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WORKING TO PREVENT & END FAMILY HOMELESSNESS IN CENTRAL MARYLAND

Our housing and income programs are one-of-a-kind in the Baltimore area and help at-risk families stay in their homes, and for those who are already facing homelessness, find a place to call home.

We’re focused on helping low-income families with children. When a family has a stable place to live, kids can stay in their local schools and can focus on being good students, instead of worrying about whether or not their family might be evicted this month. Parents can focus on succeeding at their jobs and becoming financially secure.

SUCCESS STORY: JENNIFER’S STORY

Jennifer’s family was on the brink of eviction when United Way’s housing and income programs stepped in. Not only do Jennifer, her husband and three daughters have peace of mind in their new home, Jennifer also has a better paying job.

HOW IT WORKS

The cycle of poverty is hard to break but we can help families facing homelessness get back on track by focusing on their situation in the long run and not just putting a band aid on the issues they are facing.

Our programs help lift families out of crisis and move them to self-sufficiency through:

PREVENTION

Keeping families on the brink of eviction housed through intensive case management and flexible financial assistance.

SHELTER DIVERSION

Rapidly rehousing homeless families who might otherwise be split up in the shelter system, and providing supportive services for stabilization.

FINANCIAL EDUCATION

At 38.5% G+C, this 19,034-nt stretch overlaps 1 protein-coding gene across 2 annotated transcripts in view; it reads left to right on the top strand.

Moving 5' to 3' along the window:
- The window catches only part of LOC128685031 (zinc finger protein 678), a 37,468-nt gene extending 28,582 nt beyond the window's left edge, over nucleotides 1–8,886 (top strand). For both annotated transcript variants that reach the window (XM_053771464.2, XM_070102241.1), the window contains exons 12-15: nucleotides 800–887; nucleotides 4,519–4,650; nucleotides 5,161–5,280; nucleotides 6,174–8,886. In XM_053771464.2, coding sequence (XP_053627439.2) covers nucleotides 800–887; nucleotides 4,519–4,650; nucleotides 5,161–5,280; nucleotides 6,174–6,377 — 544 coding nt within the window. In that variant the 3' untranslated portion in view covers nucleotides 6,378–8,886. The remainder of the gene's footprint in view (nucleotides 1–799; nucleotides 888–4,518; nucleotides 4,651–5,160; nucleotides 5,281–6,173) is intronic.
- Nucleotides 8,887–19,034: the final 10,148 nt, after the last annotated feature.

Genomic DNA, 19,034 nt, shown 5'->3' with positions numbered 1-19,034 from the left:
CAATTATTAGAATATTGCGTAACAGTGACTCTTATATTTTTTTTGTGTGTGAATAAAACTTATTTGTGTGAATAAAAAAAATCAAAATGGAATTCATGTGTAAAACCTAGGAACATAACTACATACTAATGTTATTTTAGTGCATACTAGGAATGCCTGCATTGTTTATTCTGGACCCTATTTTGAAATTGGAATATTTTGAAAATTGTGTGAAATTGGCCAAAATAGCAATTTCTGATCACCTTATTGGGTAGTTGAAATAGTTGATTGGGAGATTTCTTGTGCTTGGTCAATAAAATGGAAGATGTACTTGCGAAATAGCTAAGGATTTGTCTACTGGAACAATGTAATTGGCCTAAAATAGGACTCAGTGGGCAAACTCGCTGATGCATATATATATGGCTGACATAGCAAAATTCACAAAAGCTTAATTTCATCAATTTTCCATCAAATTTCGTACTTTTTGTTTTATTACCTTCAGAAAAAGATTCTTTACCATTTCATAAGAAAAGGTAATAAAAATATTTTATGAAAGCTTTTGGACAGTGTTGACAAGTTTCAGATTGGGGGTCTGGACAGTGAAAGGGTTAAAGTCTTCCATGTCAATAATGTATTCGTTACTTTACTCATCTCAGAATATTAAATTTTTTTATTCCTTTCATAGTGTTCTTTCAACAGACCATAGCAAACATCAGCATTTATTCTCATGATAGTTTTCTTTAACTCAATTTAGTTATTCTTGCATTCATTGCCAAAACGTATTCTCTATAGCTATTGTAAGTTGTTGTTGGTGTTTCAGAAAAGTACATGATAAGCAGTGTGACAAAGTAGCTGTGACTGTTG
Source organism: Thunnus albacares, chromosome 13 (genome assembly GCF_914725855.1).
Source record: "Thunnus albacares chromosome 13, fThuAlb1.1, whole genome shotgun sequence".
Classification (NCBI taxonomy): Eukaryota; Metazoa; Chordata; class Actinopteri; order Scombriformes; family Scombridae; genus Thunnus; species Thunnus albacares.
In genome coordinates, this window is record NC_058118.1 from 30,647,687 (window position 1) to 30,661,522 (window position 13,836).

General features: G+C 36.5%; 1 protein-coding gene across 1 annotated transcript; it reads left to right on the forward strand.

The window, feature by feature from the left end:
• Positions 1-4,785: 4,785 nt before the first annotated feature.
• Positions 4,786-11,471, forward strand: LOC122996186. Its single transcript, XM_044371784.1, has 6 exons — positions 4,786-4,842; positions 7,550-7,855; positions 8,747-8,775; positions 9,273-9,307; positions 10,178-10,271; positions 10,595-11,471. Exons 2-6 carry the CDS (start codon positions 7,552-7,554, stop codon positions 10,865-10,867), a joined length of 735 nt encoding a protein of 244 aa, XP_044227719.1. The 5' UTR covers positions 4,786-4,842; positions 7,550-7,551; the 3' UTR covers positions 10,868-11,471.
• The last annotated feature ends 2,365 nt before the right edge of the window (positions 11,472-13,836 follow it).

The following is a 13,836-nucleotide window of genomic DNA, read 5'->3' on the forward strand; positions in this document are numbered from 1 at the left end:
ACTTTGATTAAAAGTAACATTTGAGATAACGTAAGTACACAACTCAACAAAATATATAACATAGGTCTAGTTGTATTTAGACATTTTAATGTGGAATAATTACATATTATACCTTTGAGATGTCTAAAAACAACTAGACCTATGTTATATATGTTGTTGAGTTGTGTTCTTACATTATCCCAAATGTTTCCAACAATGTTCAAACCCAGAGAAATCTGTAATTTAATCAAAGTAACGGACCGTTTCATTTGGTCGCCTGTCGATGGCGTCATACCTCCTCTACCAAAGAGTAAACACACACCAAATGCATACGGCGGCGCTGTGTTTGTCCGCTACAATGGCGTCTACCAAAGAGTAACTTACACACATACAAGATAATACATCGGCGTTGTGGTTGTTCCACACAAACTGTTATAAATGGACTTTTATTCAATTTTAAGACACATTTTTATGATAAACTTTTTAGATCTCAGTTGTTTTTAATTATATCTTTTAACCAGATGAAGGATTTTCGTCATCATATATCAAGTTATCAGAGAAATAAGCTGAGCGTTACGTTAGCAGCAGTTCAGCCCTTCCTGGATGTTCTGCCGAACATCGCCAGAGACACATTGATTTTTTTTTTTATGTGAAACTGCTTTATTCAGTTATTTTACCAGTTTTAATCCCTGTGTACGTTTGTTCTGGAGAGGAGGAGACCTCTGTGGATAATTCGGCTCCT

Providing families with tools to become financially secure and self-sufficient.

WHY DO WE NEED IT?

In central Maryland, the cost of housing is unaffordable for many. A person earning minimum wage would have to work 3.3 full-time jobs to afford fair-market rent on a two-bedroom apartment here. A startling 29 percent of adults in homeless families are employed.

Homeless families often turn to local shelters – which in many cases, means that a family must be separated at the very time they need each other the most. Most shelters are not equipped to handle large families, dads with children or families with teenage boys.

The ramifications of homelessness on a child emotionally, physically and scholastically are severe and often long lasting. Children from homeless families generally have to switch schools or travel great distances to get there. They’re more likely to show delayed development, less likely than their peers to be tested as proficient in math and reading, and at heightened risk of health and nutritional issues.

HOW YOU CAN HELP

Help low-income families have a permanent place to call home by making a gift.